New Delhi: While a clinical trial using cholesterol-lowering treatment Simvastatin in people living with Parkinson’s is getting underway in centres across the UK – with the hope that it could become one of a number of effective treatments available to treat Parkinson’s; scientists have in another study discovered that a commonly prescribed dementia drug could hold the key to helping prevent debilitating falls for people suffering with Parkinson’s.
The cholesterol-lowering drug trial is part of The Cure Parkinson’s Trust’s Linked Clinical Trials Programme which is now in its fourth year.
Each year an international committee comprising many of the most respected Parkinson’s experts from around the world analyse a number of pre-selected compounds that show the potential to slow, stop or reverse Parkinson’s to bring into clinical trials.
These compounds already have proven safety records in people and a number of them are already used to treat other conditions.
This programme has seen diabetes treatments, and treatments for mitochondrial dysfunction, amongst others, move forward into Parkinson’s trials in a variety of centres in Europe and the US.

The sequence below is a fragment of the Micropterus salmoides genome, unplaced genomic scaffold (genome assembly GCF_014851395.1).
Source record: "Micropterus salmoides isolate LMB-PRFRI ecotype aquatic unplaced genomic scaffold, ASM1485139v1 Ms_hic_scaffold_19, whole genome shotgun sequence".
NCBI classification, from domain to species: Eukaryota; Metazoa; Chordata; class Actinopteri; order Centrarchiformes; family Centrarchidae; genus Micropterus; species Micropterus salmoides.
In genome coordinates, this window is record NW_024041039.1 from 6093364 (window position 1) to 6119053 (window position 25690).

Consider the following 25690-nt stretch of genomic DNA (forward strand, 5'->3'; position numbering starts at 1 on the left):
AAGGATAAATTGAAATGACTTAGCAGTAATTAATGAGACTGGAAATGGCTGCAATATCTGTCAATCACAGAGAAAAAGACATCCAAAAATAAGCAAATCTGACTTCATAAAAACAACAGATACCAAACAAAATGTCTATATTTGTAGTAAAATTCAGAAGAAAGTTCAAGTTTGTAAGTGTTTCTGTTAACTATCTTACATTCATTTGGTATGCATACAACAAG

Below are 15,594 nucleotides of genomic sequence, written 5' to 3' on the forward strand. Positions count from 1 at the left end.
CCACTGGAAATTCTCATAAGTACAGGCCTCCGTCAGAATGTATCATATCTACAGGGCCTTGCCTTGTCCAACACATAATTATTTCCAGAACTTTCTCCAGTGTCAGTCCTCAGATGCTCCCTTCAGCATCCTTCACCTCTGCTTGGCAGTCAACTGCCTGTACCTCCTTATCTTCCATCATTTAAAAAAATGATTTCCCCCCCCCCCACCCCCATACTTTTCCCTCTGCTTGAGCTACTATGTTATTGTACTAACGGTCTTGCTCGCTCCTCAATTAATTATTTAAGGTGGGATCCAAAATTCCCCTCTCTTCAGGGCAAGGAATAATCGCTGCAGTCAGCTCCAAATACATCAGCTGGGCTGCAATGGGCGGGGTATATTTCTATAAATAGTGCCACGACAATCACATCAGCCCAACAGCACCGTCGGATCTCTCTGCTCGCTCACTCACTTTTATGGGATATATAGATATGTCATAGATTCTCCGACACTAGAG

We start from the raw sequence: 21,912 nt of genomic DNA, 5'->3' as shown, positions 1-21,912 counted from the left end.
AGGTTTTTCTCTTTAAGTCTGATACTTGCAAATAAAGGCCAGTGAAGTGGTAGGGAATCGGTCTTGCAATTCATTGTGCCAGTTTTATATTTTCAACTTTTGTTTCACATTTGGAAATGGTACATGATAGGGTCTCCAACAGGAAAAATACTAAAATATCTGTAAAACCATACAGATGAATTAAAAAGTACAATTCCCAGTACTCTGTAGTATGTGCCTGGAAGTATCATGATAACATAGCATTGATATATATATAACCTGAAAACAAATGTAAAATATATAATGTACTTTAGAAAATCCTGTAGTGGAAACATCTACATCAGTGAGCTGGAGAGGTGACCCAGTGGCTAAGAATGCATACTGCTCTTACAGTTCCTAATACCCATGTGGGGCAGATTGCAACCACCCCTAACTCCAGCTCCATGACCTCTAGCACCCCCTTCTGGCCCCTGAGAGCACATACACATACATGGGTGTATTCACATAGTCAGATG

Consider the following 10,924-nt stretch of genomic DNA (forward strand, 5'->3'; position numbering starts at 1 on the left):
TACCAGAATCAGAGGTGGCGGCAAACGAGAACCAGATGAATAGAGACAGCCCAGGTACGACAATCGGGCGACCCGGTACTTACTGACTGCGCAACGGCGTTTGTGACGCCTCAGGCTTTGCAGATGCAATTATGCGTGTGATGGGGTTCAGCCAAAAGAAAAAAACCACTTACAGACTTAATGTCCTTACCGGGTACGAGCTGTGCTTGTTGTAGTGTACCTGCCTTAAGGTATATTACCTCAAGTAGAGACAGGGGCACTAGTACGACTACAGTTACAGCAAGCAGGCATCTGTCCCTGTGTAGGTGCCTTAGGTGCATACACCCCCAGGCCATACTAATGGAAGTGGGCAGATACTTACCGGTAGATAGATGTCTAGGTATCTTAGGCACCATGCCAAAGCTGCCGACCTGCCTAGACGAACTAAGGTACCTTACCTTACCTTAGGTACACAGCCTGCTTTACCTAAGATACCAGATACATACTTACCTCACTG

Another research, published in The Lancet Neurology, shows people with Parkinson’s who were given the oral drug rivastigmine were 45 per cent less likely to fall and were considerably steadier when walking, compared to those not taking this medicine.
Parkinson’s UK Research Fellow Dr Emily Henderson and principal researcher on the study, based at the University of Bristol, says, “With the degeneration of dopamine producing nerve cells, people with Parkinson’s often have issues with unsteadiness when walking.
” Such patients, according to Henderson, also have lower levels of acetylcholine, a chemical which helps us to concentrate – making it extremely difficult to pay attention to walking.
“We already know that rivastigmine works to treat dementia by preventing the breakdown of acetylcholine; however our study shows for the first time that it can also improve regularity of walking, speed, and balance.
“This is a real breakthrough in reducing the risk of falls for people with Parkinson’s.
” Parkinson’s is a progressive neurological condition that affects movement and speech and at present, there is no cure and little understanding as to why some people develop the condition.
Worldwide, it is estimated that 10-20 million people are living with the disease and this number is expected to double by 2030.
Many of these cases are undiagnosed and untreated.